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Take a walk, improve your memory!

October 10, 2012

On my morning walks to school, I often think to myself how much I love fall, with the (as of yet) lack of snow on the ground,  the pumpkin spice lattes that keep me company during my Starbucks study sessions, and most importantly, the beautiful outdoor scenery! As it turns out though, being outside in nature can provide more than just pretty scenery, it can actually improve cognitive function!

New research coming from Dr. Marc Berman at the  University of Toronto has demonstrated that after a mere 50 minute walk in nature, patients who were diagnosed with clinical depression exhibited a 16% increase in their short term memory abilities. Furthermore, the clients found benefits even if they did not enjoy the walk! This finding is very exciting when we consider the types of clients we will work with in the future, and their pattern of strengths and weaknesses.

As we have learned in our Adult Language Disorders II class, dementia is a cognitive disorder that affected up to 15% of Canadians aged 65 or older last year. Memory is heavily impacted in this disease, with memory for past and current events, as well as working memory being the most affected.

While the study was done on patients with clinical depression, parallels can be drawn to other client groups, such as to patients with Dementia and Alzheimer’s Perhaps treatment occurring in nature could prolong intact short term memory abilities, and extend the amount of time a person has before their memory begins to slip. Future research on this topic could even change the way we build rehabilitation hospitals and long term care centers!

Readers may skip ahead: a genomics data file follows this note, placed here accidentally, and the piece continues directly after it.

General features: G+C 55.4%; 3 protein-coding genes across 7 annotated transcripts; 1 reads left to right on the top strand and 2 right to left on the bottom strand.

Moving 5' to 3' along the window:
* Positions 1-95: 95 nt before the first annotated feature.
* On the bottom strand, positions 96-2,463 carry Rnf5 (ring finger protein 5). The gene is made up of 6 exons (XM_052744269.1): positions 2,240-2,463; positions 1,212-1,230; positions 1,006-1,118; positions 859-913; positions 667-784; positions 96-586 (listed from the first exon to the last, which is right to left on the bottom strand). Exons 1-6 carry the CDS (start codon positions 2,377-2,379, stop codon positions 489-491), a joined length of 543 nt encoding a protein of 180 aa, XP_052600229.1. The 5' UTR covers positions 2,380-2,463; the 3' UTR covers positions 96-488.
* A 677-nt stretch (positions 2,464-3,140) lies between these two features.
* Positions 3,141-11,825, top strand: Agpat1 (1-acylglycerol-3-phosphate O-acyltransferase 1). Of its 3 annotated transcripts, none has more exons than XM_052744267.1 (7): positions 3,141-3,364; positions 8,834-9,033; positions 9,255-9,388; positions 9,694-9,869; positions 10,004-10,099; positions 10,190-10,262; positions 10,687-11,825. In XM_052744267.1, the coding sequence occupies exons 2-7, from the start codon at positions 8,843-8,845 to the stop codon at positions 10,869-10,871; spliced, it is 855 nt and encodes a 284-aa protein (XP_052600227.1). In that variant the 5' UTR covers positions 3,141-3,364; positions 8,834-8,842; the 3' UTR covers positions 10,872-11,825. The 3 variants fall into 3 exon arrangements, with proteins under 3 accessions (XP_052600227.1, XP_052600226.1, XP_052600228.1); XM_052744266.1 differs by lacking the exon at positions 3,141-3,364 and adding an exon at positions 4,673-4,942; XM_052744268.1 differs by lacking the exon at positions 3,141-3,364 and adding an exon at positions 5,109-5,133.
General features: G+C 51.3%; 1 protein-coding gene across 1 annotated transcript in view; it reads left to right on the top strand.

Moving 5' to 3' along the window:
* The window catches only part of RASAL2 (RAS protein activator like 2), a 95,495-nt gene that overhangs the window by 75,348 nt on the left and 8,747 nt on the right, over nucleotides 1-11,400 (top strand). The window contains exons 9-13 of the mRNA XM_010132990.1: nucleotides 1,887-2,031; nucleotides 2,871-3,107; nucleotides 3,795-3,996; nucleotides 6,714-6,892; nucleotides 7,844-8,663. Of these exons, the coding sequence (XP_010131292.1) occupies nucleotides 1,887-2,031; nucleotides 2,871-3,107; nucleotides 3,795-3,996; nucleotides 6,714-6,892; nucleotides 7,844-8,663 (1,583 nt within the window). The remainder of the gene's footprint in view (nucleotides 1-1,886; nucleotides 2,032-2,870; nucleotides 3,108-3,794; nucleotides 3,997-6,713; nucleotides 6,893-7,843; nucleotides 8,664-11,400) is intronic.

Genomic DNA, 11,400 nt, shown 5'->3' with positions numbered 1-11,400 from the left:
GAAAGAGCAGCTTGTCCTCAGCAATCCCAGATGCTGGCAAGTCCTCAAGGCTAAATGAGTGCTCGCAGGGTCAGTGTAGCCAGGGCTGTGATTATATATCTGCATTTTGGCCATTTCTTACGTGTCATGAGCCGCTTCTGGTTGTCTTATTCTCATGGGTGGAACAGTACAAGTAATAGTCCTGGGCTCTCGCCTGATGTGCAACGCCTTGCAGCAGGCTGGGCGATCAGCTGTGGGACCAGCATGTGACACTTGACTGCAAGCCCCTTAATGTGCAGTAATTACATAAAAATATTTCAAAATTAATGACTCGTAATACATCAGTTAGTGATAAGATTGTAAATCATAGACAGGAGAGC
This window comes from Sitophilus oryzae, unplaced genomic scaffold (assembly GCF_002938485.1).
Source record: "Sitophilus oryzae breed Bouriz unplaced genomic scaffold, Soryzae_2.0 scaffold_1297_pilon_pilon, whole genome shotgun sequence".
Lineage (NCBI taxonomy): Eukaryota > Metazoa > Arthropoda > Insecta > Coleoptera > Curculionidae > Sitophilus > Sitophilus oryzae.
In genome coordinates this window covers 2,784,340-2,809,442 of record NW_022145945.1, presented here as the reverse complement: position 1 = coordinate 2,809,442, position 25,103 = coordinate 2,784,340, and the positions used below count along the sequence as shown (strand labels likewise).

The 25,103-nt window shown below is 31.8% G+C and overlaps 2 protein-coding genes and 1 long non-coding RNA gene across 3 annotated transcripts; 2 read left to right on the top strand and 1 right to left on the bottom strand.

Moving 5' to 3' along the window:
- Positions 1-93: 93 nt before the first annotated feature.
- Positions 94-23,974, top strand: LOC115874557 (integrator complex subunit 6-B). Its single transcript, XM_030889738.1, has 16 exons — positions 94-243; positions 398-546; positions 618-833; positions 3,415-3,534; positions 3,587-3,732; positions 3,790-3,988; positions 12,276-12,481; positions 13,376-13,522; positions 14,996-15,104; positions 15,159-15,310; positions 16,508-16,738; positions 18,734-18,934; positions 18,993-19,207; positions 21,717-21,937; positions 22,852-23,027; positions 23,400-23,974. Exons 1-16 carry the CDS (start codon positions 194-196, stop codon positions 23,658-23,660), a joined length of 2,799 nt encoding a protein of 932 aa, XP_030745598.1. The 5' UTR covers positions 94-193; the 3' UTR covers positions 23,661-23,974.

Indeed, Dr. Hopper, Associate Dean of Rehabilitation Medicine and instructor in the SLP program at U of A, is also aware of the fact that exercise is associated with neurogenesis (brain cell growth) in the hippocampus, an area of the brain important for memory. She says:

“The fact that nature and being outdoors may have a beneficial effect on cognition and perhaps similar effects on neural function is exciting! These findings remind me of earlier ones in animal research in which mice placed in enriched environments (lab cages with special enhancements) had better cognitive and neural function as compared to mice in impoverished environments. It will be important in future research to separate the differential effects of exercize and the environment on cognitive function. Nevertheless, it’s never a bad idea to go for a walk outside, and if you can take a friend along for social interaction (another cognitively stimulating activity), then all the better!”

Consider this research the next time you go outside, it might just improve your memory!

-Adele Courchesne

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One Comment leave one →
  1. Erane McManus, Glenrose Rehabilitation Hospital permalink
    October 11, 2012 8:16 am

    Nice piece Adele! I totally agree, a walk in the fresh air (with a latte, better yet) is always a good idea. Now if I could only convince my teenager that an hour of “Plants vs Zombies” does NOT have the same effect…

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